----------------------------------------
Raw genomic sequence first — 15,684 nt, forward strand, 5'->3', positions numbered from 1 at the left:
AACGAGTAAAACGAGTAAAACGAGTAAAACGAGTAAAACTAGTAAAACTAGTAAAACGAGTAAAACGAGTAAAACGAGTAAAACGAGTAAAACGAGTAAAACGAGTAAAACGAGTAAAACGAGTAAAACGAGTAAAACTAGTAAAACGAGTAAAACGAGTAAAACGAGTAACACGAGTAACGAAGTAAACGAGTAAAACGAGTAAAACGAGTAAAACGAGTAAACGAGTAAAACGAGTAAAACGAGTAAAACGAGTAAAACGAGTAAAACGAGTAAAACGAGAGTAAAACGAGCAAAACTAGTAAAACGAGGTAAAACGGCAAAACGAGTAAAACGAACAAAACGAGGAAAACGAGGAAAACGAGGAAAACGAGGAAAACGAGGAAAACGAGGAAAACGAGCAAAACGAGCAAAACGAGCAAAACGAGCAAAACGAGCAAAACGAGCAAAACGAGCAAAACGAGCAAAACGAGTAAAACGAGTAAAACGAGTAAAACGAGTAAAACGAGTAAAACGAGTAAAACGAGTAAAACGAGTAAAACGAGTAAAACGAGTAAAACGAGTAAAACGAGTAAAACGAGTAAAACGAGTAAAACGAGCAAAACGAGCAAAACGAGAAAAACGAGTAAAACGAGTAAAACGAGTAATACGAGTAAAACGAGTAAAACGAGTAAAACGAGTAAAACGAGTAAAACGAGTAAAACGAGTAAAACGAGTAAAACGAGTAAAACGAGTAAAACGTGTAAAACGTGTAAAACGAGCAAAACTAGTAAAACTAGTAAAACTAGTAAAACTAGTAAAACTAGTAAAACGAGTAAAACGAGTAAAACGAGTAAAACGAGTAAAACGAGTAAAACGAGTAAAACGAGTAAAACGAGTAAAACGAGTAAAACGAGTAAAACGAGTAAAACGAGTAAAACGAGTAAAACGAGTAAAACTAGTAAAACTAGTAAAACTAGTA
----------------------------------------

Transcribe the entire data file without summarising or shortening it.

Raw genomic sequence first — 15,684 nt, forward strand, 5'->3', positions numbered from 1 at the left:
AACGAGTAAAACGAGTAAAACGAGTAAAACGAGTAAAACTAGTAAAACTAGTAAAACGAGTAAAACGAGTAAAACGAGTAAAACGAGTAAAACGAGTAAAACGAGTAAAACGAGTAAAACGAGTAAAACGAGTAAAACTAGTAAAACGAGTAAAACGAGTAAAACGAGTAACACGAGTAACGAAGTAAACGAGTAAAACGAGTAAAACGAGTAAAACGAGTAAACGAGTAAAACGAGTAAAACGAGTAAAACGAGTAAAACGAGTAAAACGAGTAAAACGAGAGTAAAACGAGCAAAACTAGTAAAACGAGGTAAAACGGCAAAACGAGTAAAACGAACAAAACGAGGAAAACGAGGAAAACGAGGAAAACGAGGAAAACGAGGAAAACGAGGAAAACGAGCAAAACGAGCAAAACGAGCAAAACGAGCAAAACGAGCAAAACGAGCAAAACGAGCAAAACGAGCAAAACGAGTAAAACGAGTAAAACGAGTAAAACGAGTAAAACGAGTAAAACGAGTAAAACGAGTAAAACGAGTAAAACGAGTAAAACGAGTAAAACGAGTAAAACGAGTAAAACGAGTAAAACGAGTAAAACGAGCAAAACGAGCAAAACGAGAAAAACGAGTAAAACGAGTAAAACGAGTAATACGAGTAAAACGAGTAAAACGAGTAAAACGAGTAAAACGAGTAAAACGAGTAAAACGAGTAAAACGAGTAAAACGAGTAAAACGAGTAAAACGTGTAAAACGTGTAAAACGAGCAAAACTAGTAAAACTAGTAAAACTAGTAAAACTAGTAAAACTAGTAAAACGAGTAAAACGAGTAAAACGAGTAAAACGAGTAAAACGAGTAAAACGAGTAAAACGAGTAAAACGAGTAAAACGAGTAAAACGAGTAAAACGAGTAAAACGAGTAAAACGAGTAAAACGAGTAAAACTAGTAAAACTAGTAAAACTAGTA